Monday, July 30, 2012

Case Study 117: "The Chocolate Hazelnut Mousse Cupcake"

Sometimes, when there's party in three hours and only a half cup of flour in the house, life requires improvisation.

You're about to embark on a six week adventure through Block Island, Cape Cod, Newport, Philly, Stone Harbor and Westhampton, so you're resting your tired legs for the night because there'll be beach jaunting, wild kitchen counter dancing and dark n' stormy drinking to do. It's pouring outside, the Olympics have been on for five hours and you're happy to oblige. 

There's good butter in the fridge and that funny little bottle of hazelnut liquor dressed like a monk in the bar. There's an endless supply of chocolate in the cabinet, and so you change things up a little bit. Whip the butter with the eggs, mix the cocoa with the milk and somehow, eighteen minutes later you've got the most perfect devils' food cakes cooling on the counter. 

The aroma fills the house and the rain beats on the skylight above. 

Maybe you'll fill them with cream and those little hazelnut wafer bites - or what if you just get out your aggression and beat those cookies thin and make a chocolate hazelnut wafer bite bark instead?  The cream filling somehow turns into a mousse, which seems sturdy enough to become a frosting, and suddenly, with an old tiny piping tip and a plastic freezer bag, you've fanned out some lion-like petals on top of the perfect devils food cakes and stuck the bark in tight. 

Where there's a will there's a way, and where there's a way there are devils' food cupcakes with chocolate-Frangelico mousse frosting and hazelnut wafer bit bark on top. Sometimes you are right where you're supposed to be, and good things come from the possibilities in that.

Tuesday, July 24, 2012

Case Study 116: "The Summer Chocolate Cherry Cupcake"

"There is a season for everything..."

This is the start of a quote from Ecclesiastes that lines the brick wall of my parents' house, under the dogwood tree out back. I can't seem to get it out of my head. 

In my job as a consultant, we have tests for assessing a company's readiness for change. We highlight needs, investigate the culture and determine the best fit approach for an organization in flux.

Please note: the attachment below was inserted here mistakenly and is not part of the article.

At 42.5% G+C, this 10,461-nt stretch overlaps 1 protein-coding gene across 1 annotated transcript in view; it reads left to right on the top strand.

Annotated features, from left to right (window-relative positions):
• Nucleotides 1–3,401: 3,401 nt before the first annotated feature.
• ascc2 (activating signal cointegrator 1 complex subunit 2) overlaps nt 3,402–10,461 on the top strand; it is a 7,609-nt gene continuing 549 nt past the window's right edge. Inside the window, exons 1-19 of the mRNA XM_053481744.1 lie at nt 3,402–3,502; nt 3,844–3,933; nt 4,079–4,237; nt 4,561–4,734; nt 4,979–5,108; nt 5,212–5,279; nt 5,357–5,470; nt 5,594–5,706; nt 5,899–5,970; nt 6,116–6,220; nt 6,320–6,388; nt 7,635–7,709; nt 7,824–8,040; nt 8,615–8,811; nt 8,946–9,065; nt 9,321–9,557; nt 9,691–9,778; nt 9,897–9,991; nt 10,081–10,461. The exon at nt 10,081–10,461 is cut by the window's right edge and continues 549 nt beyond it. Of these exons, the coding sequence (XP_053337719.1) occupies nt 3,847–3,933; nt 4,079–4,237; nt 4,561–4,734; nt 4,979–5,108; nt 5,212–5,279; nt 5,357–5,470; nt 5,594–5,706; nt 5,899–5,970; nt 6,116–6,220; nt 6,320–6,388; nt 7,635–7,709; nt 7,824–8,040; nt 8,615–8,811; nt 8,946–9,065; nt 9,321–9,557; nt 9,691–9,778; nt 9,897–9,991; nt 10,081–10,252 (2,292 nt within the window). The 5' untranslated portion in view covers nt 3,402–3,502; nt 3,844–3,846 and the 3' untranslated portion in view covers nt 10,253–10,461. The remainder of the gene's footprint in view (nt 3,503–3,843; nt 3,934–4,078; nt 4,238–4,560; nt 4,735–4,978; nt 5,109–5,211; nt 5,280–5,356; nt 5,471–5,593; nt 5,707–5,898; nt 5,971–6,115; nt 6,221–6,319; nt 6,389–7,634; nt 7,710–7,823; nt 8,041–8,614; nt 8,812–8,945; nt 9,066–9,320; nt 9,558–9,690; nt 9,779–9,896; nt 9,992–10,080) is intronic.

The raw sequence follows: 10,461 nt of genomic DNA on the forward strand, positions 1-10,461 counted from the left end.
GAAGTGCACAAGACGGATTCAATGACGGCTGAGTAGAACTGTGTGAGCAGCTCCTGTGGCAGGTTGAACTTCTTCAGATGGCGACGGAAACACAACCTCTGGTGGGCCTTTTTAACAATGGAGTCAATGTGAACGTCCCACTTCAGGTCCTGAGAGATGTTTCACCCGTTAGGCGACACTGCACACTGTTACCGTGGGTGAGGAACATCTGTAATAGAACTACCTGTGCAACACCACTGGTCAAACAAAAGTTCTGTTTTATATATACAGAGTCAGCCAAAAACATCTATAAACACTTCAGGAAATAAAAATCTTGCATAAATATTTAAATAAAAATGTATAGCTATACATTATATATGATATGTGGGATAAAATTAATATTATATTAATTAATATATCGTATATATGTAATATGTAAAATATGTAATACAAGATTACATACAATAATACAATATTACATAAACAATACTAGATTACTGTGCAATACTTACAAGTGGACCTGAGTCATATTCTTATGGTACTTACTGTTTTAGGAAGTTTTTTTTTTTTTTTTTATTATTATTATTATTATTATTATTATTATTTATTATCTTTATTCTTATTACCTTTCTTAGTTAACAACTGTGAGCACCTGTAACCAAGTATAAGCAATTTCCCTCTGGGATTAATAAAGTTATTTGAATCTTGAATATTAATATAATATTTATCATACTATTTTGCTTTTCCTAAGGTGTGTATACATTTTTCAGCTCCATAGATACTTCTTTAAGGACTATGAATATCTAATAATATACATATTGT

But in life, things sometimes change suddenly and it's easy to be blindsided. We can study what has happened in so many ways. We can test our hypotheses against what we knew was fact. And we can scrutinize what went wrong, stacking it up against past experiences, and try to resolve the important questions.

In business and life alike, the most successful ways to get from point A to point B in a situation is to accept the change, to have a vision and to be fully engaged. Seasonally thematic cupcakes can also help, especially when they are chocolate cake topped with vanilla buttercream and dark chocolate dipped cherries.  

My brilliant mother, whose birthday it is today, always reminds me of the first line in Scott Peck's best-selling book: "life is difficult." This can be a hard pill for most to swallow, but once it is accepted as truth, any change that lands on our doorstep can be worked through. To be human means feeling to the extremes - through struggle, triumph, the happy and the sad - and potentially never fully understanding what any of it really means. To me, accepting this is the basis of awareness, and if anything gets us through change, it's mindfulness and being aware.


If there's anything that I've learned in love and loss, it's that life is difficult, but it also goes on. We must be grateful for those extremes, the experiences and the growth we receive for seeing ourselves through it all.